Nanny takes to gambling - Tuesday 12th of April 2005
It's not the kind of thing one expects from an orderly cradle-to-grave nanny state but the smart money says it's almost a sure bet the Singapore government will announce the legalization of casino gambling on Monday.
This may be the clearest sign yet that founding strongman Lee Kuan Yew is no longer in charge. Though he stepped down as prime minister 15 years ago, Lee has remained in the cabinet under a succession of titles - he is now "minister mentor'' - that speak to his continuing authority.
The famously moralistic Lee says he is as opposed to having casinos in Singapore now as he ever was, but that it's ``a judgment call for a younger generation of leaders to make.''
This generation, which counts Lee's son and Prime Minister Lee Hsien Loong as its foremost member, takes pride in their mentor's legacy of building a stable, prosperous country. But like other offspring of parents who have worked their way up from poverty to middle-class comfort, the new leaders want something more than squeaky-clean sidewalks and one-party rule: They want Singapore to be cool.
Macau is Asia's hottest spot at the moment, making the cover of global news magazines, beating all comers with the growth of its tourist industry, spurring Wall Street investors to fly halfway around the world for a look around and nurturing a conflict-free atmosphere.
Though Singapore officials are careful to distinguish their ambitions from those of tiny Macau - Foreign Minister George Yeo last year said, ``We don't want to be a Las Vegas, we don't want to be a Macau, we don't want to have the crime and the sleaze'' - Singapore's image wasn't much different than the one Macau is leaving behind, before Lee Kuan Yew scoured the place: A corrupt, economically adrift, trading hub plagued by organized crime and violence.
Macau is transforming itself in a fraction of the time it took Singapore. Chinese state media outlets this month hailed Macau's success at surpassing Singapore in per-capita gross domestic product. Macau's 2004 per-capita GDP of HK$175,694 actually still trailed Singapore's HK$202,162, but Macau's figure rose at more than double the pace of Singapore's.
Traditionally a meeting place just for patrons of gambling and prostitution, this weekend Macau hosts the annual conference of the Pacific Asia Travel Association and autumn will bring the East Asian Games. Far more expos and sporting events are promised as new venues open in the coming two years.
The SAR's booming casinos are producing so much tax revenue for the government that long-frozen civil service salaries are getting a boost, a pricey light-rail system is under study for the territory and businesses and residents are enjoying tax cuts.
Singapore, unlike most governments that consider legalizing gambling, isn't short of revenue. Officials, however, are concerned about the country's long-term outlook.
Singapore can't hold out much longer against the global tides that have seen manufacturers decamp for China from other developed countries. More, though tourist arrivals have been growing, the pace is much slower than that of other Southeast Asian countries. As a result, Merrill Lynch analysts calculate that Singapore's share of the regional tourism market is barely half what it was two decades ago. Total tourist spending in Singapore has yet to return to pre-Asian financial crisis levels.
Like their counterparts in Hong Kong, Singapore officials are keen to once again make their city a must-see for every new globetrotter and are convinced new attractions are needed. They have tried repeatedly to turn offshore Sentosa Island into a destination resort, to little effect. They don't see Hong Kong Disneyland as a model since, as a Singapore Ministry of Trade and Industry factsheet notes, the government is picking up most of the HK$22 billion tab for Disney.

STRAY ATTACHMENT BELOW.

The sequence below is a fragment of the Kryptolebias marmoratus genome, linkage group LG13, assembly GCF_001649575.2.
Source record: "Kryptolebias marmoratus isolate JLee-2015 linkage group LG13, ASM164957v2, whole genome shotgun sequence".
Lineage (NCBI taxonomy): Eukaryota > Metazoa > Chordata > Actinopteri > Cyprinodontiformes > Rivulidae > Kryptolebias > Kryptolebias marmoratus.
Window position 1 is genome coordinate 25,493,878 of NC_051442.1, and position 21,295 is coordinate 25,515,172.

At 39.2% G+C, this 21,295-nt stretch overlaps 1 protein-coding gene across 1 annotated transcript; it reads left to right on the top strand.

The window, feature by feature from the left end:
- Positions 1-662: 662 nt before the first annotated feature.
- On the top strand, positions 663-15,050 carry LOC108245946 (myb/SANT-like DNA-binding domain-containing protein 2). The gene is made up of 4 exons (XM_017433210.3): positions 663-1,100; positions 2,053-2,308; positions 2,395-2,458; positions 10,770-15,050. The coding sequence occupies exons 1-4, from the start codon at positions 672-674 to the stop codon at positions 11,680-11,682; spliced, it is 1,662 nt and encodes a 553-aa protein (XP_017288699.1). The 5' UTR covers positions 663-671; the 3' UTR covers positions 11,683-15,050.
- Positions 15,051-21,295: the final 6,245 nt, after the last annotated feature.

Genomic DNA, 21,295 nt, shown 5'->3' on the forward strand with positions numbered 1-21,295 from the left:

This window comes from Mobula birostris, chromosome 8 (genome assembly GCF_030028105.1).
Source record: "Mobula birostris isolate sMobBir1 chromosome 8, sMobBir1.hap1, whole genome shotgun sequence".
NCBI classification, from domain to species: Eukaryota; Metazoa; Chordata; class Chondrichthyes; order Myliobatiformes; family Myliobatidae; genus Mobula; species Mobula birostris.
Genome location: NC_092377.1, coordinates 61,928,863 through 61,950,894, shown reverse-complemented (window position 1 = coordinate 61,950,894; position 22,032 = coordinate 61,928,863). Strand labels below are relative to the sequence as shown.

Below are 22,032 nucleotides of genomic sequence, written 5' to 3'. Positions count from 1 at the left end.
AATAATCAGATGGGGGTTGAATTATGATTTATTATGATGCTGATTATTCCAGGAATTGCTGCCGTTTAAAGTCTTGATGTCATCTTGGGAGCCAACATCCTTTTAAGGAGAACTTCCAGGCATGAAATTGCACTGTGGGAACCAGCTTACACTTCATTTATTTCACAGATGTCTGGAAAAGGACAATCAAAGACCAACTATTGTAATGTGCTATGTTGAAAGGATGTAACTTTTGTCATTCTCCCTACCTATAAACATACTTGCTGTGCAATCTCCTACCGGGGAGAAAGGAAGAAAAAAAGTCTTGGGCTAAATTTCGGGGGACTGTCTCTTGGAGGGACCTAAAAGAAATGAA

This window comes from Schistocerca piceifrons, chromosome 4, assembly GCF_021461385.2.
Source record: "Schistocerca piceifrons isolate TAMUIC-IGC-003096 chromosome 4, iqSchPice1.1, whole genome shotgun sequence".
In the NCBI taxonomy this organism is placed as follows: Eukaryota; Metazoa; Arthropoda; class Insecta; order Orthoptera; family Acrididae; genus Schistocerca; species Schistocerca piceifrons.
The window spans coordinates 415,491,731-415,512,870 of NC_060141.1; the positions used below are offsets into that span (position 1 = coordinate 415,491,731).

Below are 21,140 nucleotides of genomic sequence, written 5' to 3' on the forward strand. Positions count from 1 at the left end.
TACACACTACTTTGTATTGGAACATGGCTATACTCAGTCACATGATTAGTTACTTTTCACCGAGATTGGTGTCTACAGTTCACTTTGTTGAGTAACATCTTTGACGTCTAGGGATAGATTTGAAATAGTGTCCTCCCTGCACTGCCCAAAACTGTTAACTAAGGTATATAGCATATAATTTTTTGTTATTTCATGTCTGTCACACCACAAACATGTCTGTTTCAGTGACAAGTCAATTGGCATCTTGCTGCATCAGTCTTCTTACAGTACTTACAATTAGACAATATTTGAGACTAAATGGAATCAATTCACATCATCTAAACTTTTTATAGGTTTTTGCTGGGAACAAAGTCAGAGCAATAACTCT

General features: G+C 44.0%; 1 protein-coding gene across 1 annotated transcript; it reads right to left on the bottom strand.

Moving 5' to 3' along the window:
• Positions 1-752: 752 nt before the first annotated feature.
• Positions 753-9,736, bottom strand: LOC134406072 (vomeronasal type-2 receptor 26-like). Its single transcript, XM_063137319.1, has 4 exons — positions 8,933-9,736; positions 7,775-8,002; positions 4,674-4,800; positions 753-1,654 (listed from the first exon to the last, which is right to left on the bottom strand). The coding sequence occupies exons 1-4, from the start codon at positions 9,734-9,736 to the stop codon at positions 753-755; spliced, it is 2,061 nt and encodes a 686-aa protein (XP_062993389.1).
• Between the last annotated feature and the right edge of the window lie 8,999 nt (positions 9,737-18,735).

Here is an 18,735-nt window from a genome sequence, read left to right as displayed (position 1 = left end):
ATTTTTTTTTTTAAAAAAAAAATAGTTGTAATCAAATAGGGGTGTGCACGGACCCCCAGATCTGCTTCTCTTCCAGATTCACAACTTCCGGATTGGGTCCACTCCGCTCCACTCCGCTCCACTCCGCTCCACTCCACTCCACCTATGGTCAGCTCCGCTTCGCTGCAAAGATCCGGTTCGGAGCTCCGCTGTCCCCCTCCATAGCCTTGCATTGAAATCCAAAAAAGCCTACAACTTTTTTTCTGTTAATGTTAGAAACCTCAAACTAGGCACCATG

Singapore's indirect approach is a bit closer to the West Kowloon Cultural District. Where Hong Kong proposes to have a developer underwrite new museums and theaters through selling and renting residential, retail and office space, Singapore would have the companies it selects use casino winnings to finance new arts and entertainment facilities on Sentosa or in town.
Casino operators bidding for Singapore's favor have taken the hint. Las Vegas Sands, which owns the Sands Macau, has partnered with the renowned Guggenheim Museum for its Singapore bid; the Guggenheim already has a branch in the company's flagship Venetian casino resort in Las Vegas. The Genting Group, which owns Malaysia's only casino and Star Cruises, has joined up with the Universal Studios theme-park chain.
``This is the kind of proposal the government is thinking of - where casinos are built simply to make the entire resort viable,'' said Minister for Trade and Industry Lim Hng Kiang. ``For the developer, they can make money from the hotel but cannot make much from the other entertainment so they have casinos which bring in 30-50 percent of the revenue and this more or less subsidizes the entertainment.''
Officials see these attractions as crucial supports to keep long-haul airline passengers stopping over in Singapore and to help entice top scientists to move there. ``The development of our tourism industry cannot be viewed in isolation from other sectors of our economy,'' says a proposal factsheet from Lim's department.
Macau officials similarly intended that the SAR's own gambling liberalization would produce more than just new casinos too, hence their selection of American entrepreneurs Steve Wynn and Sheldon Adelson as new operators on the strength of their respective records in drawing families and conventioneers to Las Vegas. Although, three years on, Macau has little more than their promises and construction sites to show for its diversification drive.
Singapore, as one might expect, is taking a sterner approach. Under its proposed guidelines, chosen developers will be penalized if after five years a majority of their resort revenue still comes from gambling. The government has pledged to pick no more than two winners. Each will be allowed only a single location of restricted size and guaranteed 10 years' exclusivity. Gaming taxes will be set at 15 percent, far lower than Macau's 39 percent net rate.
And this being Singapore, nanny must get involved. To dampen local casino demand, Singapore residents will have to pay either S$100 (HK$475) a day or S$2,000 a year to play and no casino advertising will be permitted in local media. Casino staff will be required to monitor customers for signs of problem gambling.
Jonathan Galaviz, an Asia gambling market researcher in Las Vegas, expressed concerns last autumn that such restrictions would deter international casino operators from bidding in Singapore. The published guidelines aren't as strict as he feared. Indeed, the government received 19 applications by its deadline February 28, nearly matching Macau's haul of 21 in 2001.